However, this is unfortunately where my praise for the novel must end.
Without being too critical, I often wondered while reading this book what particular flavor of Jello Hallberg’s editor was made of. Grape? Strawberry? Whatever the taste, there certainly was no firmness to it whatsoever.
All joking aside, this novel would be greatly improved if it lost around 300 to 400 pages, and a stronger dose of painful, editorial truth would have undoubtedly helped it get there. In fact, when Henry James complained of nineteenth century novels as “large, loose, baggy monsters,” he could have easily been referring to City on Fire. In the first two hundred pages or so, Hallberg doesn’t sound like a first time novelist. He has a tight control of his material. All of the characterization, the backstory, the plot development, is all relevant to the novel’s overall themes and purposes. Plot points connect to one another like so many axons and dendrites, making up a central nervous system that keeps the writing alive, keeps it thinking, keeps it feeling in a way that only the best novels can. But about halfway through is when Hallberg begins to lose control of his material. In some ways, City on Fire becomes a case of ‘the man who couldn’t stop writing’ (a ’50s B-grade sci-fi movie title if I’ve ever heard one). New characters are introduced who don’t seem to have any purpose, characters whom you’ve been with for hundreds of pages suddenly die off, other characters who have been struggling with seemingly monumental trauma become instead, whiny, exasperating versions of tragic heroes. And if that is Hallberg’s goal, more power to him; however, City on Fire‘s ending doesn’t indicate such mastery. By the close of this never-ending story, it seems that we are still supposed to sympathize with characters who had at least several hundred pages before devolved into uninteresting, unrelatable messes of their once great selves.
In some ways, reading City on Fire was like watching a competent juggler throw an astounding number of balls into perfect motion, then slowly but surely lose control, until all the moving parts came crashing uncontrollably to the floor.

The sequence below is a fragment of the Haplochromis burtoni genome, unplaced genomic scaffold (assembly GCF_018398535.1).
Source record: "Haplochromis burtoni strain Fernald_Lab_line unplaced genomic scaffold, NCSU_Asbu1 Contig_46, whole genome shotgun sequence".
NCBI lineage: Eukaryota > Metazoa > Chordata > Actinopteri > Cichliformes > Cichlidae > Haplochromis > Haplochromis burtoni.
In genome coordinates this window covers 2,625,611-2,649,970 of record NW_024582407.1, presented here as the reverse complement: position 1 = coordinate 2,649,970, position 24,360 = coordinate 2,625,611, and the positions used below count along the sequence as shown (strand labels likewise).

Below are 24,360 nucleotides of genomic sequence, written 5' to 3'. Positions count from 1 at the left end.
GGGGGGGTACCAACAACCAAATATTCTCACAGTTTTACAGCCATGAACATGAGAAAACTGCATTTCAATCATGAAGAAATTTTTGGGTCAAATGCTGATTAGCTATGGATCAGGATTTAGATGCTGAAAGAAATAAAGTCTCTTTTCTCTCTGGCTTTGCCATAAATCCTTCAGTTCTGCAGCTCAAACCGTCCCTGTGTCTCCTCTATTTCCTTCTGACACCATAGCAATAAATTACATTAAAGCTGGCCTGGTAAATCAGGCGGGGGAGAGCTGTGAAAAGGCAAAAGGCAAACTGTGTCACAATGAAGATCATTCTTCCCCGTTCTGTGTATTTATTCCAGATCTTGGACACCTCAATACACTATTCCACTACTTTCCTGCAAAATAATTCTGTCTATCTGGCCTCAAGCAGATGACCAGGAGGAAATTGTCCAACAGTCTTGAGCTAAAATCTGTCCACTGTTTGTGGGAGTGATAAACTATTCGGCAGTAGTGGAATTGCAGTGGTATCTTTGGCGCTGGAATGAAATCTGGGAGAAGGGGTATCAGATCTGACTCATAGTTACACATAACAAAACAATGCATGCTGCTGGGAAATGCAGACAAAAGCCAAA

There are other qualities of City on Fire that, had they been measured a bit more judiciously, would not have worn so thin by the novel’s end. The first is how Hallberg places himself in line with an ongoing fetishizing of New York before it was “cleaned up.” The novel praises the dirt and grime of ’70s New York City, when Times Square was still full of sex shops, mugging was a daily reality rather than a shocking event, and hollowed out slums stretched for miles within and around the city itself. While Hallberg’s almost wistful reveries for this forgotten New York come across as romantic in the beginning, after a while they grow stale and seem almost immature. This is in spite of the fact that, at its core, City on Fire is inherently a book about the city more than anything else. The long tangents, the piling of story on top of story to the nth degree is all crafted as a means of constructing a city in text, rather than brick and mortar. The problem is, however, that when you give up plot to expand on your singular vision of a city, and your vision of that city is not one that remains convincing and moving in the long term, your novel will wear thin long before you intended. Such is the case here.